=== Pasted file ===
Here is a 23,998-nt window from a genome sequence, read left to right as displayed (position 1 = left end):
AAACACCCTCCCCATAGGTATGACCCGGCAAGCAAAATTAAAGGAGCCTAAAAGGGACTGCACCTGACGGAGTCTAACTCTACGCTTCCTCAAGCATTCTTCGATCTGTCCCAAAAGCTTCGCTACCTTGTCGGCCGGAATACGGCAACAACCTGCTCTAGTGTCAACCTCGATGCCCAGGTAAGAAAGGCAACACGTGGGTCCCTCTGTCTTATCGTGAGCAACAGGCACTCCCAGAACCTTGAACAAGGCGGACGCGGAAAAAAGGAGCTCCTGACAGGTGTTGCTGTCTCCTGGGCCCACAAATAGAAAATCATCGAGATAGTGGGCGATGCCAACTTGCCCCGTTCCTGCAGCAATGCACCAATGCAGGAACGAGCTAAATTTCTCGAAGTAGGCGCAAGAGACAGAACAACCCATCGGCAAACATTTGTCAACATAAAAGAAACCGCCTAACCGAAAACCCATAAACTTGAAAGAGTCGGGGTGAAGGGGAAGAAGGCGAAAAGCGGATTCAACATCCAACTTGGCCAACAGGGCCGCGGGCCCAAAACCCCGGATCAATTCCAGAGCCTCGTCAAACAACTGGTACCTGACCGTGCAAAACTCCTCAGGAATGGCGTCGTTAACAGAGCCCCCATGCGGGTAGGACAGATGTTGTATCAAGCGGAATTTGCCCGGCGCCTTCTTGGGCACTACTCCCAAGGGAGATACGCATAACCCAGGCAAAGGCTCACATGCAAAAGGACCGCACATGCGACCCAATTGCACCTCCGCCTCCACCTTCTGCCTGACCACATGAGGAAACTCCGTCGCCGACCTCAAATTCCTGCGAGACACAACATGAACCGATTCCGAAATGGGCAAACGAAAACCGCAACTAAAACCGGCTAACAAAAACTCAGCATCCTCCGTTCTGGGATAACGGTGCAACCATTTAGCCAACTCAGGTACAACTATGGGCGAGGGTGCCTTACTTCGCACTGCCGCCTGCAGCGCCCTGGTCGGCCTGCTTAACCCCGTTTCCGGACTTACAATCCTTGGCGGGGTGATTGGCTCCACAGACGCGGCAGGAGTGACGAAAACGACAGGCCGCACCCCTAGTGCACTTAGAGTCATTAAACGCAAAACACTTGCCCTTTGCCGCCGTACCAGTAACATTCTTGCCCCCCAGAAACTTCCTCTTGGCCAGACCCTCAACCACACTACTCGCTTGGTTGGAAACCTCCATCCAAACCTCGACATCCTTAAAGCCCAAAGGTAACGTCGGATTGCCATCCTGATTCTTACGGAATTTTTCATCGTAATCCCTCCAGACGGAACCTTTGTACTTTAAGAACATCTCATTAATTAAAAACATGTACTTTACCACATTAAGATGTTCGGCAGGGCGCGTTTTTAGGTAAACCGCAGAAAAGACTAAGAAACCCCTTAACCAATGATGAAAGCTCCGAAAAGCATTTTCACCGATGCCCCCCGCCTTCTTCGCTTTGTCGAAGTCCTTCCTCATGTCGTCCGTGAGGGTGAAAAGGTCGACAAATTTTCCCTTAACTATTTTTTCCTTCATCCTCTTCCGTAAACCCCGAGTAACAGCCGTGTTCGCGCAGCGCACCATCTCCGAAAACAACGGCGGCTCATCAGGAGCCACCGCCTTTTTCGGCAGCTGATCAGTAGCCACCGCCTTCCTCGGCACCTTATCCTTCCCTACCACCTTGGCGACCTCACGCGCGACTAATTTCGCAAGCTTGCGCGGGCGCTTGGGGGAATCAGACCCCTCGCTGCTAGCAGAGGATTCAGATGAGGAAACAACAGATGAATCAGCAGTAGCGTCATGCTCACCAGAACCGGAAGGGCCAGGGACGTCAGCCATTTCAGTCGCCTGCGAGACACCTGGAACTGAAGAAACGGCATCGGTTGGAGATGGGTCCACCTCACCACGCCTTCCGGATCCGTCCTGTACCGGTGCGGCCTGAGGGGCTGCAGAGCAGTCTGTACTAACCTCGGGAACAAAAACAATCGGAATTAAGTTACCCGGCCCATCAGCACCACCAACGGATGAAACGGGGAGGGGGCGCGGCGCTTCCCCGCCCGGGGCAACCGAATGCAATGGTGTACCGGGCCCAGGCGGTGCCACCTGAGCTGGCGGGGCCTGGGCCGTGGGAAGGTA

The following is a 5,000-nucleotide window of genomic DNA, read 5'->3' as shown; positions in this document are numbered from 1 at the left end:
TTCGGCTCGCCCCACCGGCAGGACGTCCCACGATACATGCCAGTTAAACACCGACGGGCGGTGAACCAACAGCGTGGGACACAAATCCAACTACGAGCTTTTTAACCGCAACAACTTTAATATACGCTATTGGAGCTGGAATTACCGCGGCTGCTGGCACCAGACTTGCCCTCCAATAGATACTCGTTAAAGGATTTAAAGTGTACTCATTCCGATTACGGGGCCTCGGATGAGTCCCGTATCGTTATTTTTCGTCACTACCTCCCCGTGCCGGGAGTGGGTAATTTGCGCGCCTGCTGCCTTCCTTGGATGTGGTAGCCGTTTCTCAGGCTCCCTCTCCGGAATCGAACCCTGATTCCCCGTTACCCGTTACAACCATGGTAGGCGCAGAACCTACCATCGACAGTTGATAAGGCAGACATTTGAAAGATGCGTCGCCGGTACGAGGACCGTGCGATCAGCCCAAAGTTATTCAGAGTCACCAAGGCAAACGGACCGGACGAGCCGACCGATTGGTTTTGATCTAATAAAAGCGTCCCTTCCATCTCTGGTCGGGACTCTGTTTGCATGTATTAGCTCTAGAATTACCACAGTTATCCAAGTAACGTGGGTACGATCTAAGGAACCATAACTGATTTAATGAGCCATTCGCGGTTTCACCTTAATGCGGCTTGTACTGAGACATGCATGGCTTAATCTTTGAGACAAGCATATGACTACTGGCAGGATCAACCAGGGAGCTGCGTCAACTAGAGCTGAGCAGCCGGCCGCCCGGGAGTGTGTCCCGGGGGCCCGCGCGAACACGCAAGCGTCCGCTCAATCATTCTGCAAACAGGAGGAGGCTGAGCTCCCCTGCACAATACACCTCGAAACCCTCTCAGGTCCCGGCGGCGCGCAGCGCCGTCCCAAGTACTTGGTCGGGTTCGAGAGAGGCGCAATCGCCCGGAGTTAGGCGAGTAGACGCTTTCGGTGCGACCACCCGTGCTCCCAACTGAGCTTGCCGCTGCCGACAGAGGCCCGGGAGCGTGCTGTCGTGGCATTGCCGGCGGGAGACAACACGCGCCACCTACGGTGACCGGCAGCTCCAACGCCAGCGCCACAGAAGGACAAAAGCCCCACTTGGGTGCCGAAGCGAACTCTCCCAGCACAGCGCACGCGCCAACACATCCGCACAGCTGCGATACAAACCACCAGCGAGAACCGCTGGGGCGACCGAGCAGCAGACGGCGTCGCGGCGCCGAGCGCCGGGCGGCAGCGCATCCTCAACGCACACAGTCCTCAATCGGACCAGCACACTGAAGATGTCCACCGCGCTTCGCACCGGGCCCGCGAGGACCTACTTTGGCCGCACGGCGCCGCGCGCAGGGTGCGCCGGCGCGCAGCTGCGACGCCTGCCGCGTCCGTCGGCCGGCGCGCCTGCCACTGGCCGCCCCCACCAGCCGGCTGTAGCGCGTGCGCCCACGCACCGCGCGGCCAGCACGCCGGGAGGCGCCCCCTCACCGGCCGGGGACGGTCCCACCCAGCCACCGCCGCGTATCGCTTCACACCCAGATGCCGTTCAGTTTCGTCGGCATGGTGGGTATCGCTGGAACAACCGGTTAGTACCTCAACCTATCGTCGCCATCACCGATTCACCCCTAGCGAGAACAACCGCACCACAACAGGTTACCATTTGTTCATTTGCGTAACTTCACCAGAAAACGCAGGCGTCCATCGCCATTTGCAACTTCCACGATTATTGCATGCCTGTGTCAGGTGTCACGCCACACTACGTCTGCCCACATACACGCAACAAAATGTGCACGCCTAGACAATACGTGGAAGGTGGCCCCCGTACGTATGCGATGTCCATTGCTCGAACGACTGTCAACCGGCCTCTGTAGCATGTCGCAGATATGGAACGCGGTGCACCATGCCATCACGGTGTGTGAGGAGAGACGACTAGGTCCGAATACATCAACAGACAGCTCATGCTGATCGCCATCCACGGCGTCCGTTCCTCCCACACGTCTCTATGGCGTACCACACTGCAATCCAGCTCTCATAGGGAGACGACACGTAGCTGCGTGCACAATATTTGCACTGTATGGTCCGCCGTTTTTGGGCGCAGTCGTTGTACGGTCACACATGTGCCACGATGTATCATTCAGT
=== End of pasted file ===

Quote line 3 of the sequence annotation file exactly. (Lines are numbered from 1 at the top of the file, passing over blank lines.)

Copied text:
The following is a 5,000-nucleotide window of genomic DNA, read 5'->3' as shown; positions in this document are numbered from 1 at the left end: